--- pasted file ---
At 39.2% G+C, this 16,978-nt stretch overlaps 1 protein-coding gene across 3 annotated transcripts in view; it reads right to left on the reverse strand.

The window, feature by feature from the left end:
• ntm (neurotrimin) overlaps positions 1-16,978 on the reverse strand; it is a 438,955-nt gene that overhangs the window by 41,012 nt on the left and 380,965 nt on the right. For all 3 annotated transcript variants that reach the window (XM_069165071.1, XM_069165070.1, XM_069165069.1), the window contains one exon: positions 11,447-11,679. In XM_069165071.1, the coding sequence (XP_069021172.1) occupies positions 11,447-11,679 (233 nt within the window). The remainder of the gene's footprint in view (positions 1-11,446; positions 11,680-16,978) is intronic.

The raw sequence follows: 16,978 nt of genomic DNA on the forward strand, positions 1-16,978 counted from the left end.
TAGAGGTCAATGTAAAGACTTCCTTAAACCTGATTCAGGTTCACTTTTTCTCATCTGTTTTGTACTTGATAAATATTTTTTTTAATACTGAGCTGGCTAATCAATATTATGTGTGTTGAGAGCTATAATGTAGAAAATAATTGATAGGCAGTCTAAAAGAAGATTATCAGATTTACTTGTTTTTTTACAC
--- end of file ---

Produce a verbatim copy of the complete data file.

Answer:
At 39.2% G+C, this 16,978-nt stretch overlaps 1 protein-coding gene across 3 annotated transcripts in view; it reads right to left on the reverse strand.

The window, feature by feature from the left end:
• ntm (neurotrimin) overlaps positions 1-16,978 on the reverse strand; it is a 438,955-nt gene that overhangs the window by 41,012 nt on the left and 380,965 nt on the right. For all 3 annotated transcript variants that reach the window (XM_069165071.1, XM_069165070.1, XM_069165069.1), the window contains one exon: positions 11,447-11,679. In XM_069165071.1, the coding sequence (XP_069021172.1) occupies positions 11,447-11,679 (233 nt within the window). The remainder of the gene's footprint in view (positions 1-11,446; positions 11,680-16,978) is intronic.

The raw sequence follows: 16,978 nt of genomic DNA on the forward strand, positions 1-16,978 counted from the left end.
TAGAGGTCAATGTAAAGACTTCCTTAAACCTGATTCAGGTTCACTTTTTCTCATCTGTTTTGTACTTGATAAATATTTTTTTTAATACTGAGCTGGCTAATCAATATTATGTGTGTTGAGAGCTATAATGTAGAAAATAATTGATAGGCAGTCTAAAAGAAGATTATCAGATTTACTTGTTTTTTTACAC